From the Jacket Copy:
They pretended to be lovers.
But there’s nothing make-believe about the baby on the way.
When Joni Danielson recruits her best friend, Sweet Briar mayor Lex Devlin, to be her fake boyfriend for a wedding, it’s a no-brainer. But their staged kisses lead to real passion—and heartbreak when Lex pulls away. Now Joni’s in a bigger bind: she’s pregnant. Can she and Lex once again fake it till they make it—to a real relationship?
There are no reviews for this but then I realized it was a pre order. It’s Monday, what can I say? The couple looks happy.
From the Jacket Copy:
New edited version with bonus epilogue!
Arrogant womanizer, Kyle Manchester hates blind dates but when best friend, Brad calls in a favor, insisting Kyle take out his girlfriend’s sister, Kyle reluctantly agrees. Attorney Lanie Carmichael’s appearance is no surprise. She is dowdy, awkward, and dressed in so many layers she resembles a wedding cake…and not in an edible way. Her brazen attitude though, astonishes him, especially when she explains she has no interest in gorgeous Kyle. Lanie Carmichael is in love with Brad, and wants Kyle’s assistance in winning his best friend’s heart.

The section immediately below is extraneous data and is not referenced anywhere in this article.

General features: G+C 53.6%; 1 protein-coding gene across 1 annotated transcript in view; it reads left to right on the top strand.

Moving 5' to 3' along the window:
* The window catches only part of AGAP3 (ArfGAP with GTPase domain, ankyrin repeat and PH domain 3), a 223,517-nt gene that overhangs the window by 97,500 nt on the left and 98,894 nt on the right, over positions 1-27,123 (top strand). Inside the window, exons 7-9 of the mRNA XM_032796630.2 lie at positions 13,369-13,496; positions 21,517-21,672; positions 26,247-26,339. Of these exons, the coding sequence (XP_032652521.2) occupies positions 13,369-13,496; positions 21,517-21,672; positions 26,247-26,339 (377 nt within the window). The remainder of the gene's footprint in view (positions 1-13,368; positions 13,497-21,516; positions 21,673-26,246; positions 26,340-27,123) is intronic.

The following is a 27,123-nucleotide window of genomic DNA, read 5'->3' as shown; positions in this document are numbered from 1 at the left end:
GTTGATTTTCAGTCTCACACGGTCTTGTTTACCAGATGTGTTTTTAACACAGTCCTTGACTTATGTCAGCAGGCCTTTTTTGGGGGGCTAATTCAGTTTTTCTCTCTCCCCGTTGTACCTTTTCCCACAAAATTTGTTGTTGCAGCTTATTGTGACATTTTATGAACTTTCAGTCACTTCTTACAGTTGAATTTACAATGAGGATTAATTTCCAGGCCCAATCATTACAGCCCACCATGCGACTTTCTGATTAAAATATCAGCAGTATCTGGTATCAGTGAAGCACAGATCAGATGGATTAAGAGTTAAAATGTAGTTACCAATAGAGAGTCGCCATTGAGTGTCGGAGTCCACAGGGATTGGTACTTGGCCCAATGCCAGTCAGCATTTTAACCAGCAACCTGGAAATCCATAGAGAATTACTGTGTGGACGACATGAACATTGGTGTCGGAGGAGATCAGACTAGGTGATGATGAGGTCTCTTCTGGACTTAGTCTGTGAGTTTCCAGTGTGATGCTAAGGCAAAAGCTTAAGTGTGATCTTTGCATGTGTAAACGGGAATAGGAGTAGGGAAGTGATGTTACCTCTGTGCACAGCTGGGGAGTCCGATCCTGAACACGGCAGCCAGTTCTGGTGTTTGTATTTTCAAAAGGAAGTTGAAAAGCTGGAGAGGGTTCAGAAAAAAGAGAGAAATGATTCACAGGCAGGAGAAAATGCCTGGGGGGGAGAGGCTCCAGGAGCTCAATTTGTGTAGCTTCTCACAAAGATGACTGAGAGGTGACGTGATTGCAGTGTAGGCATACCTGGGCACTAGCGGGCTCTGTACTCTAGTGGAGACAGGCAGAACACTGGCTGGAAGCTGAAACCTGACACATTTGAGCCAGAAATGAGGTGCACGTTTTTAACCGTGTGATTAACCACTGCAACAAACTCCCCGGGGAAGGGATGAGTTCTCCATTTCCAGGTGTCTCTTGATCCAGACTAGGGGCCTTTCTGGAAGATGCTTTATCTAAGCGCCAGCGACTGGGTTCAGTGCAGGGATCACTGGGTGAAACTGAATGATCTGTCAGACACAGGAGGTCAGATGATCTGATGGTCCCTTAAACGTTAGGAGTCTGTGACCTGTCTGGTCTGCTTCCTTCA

Kyle gradually accepts, justifying that the mystery of Lanie has sparked his natural, thirsty curiosity. As an ambitious journalist, he also can’t resist the Pulitzer worthy scoop she offers him. However, as Lanie sheds more layers, both emotionally and physically, Kyle begins to examine his life choices, and his true feelings for this enigmatic girl. With Kyle’s support, Lanie begins to unravel the secrets of her past, and the deep pain that has quietly defined her life. As they each learn more about themselves and each other, both question how a relationship built on fraudulent lies between two broken people could ever survive.